COLUMBIA — More than 100 people gathered on the MU campus Tuesday for a five-hour protest opposing an initiative that could end affirmative action in the state.
Starting outside an MU dining hall and ending at Jesse Hall, the protesters, organized by Missing Minority Campaign, marched to oppose the Missouri Civil Rights Initiative.
The initiative is a proposed constitutional amendment that will appear on the November 2008 ballot if enough signatures are collected by the state’s May 4 deadline. According to the Missouri Civil Right Initiative Web site, the amendment would prohibit state and local governments from “granting preferential treatment to any individual or group based on race, sex, color, ethnicity or national origin in the operation of public employment, public education and public contracting.”
If passed, it would mean race or gender could not be used as a factor in college admissions or financial aid.
Clad with signs that said “MOCRI=Fraud” and “We deserve a chance,” protestors marched to spread awareness about the benefits of affirmative action and declare their opposition to the initiative.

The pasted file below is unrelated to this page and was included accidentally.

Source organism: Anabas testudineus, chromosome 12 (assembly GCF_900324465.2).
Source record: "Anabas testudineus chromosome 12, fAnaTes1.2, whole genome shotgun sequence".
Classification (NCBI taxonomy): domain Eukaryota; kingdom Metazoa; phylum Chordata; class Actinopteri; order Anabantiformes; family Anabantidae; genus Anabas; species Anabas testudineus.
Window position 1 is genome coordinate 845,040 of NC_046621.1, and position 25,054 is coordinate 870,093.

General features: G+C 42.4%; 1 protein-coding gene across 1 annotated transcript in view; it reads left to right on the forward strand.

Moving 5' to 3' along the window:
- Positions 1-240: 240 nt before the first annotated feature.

Tim Asher, who proposed the initiative, said the proposed ballot item would create equal opportunity, equal protection and equal access under the law.
“We believe that government preferences some citizens over others,” Asher said. “If they don’t use preferences, there would be no effect.”
Many, including UM System President Gary Forsee, believe that this amendment, if passed, would have an effect on education and hiring.
“The University of Missouri opposes the amendment that would limit diversity on campuses,” said Jennifer Hollingshead, assistant director of university communications for the UM System. “Limiting diversity on campuses would have an adverse effect on the learning environment.”
Some protestors at Tuesday’s event said they felt the proposed initiative would have a negative effect on education and hiring and are using the march as an opportunity to voice their opinion.
Kris Dyer, a 21-year-old MU student who came upon the protest as it was happening, liked what he heard.
“I think a proposal like this should not be passed,” Dyer said. “Affirmative action is a step in the right direction”
As the group moved through the campus and spoke to many people who were against the initiative, they also spoke to some who were in favor of it. One supporter was Kevin Cordia, a student at MU who happened to be at Speakers Circle the same time as the protest.
“I have never been for affirmative action. I believe that people should attain any merit in society based on their own accomplishments rather then their religion, sex or race,” Cordia said. “I don’t think people should be discriminated because of their race, but I also don’t think that they should get a job just because of their race.”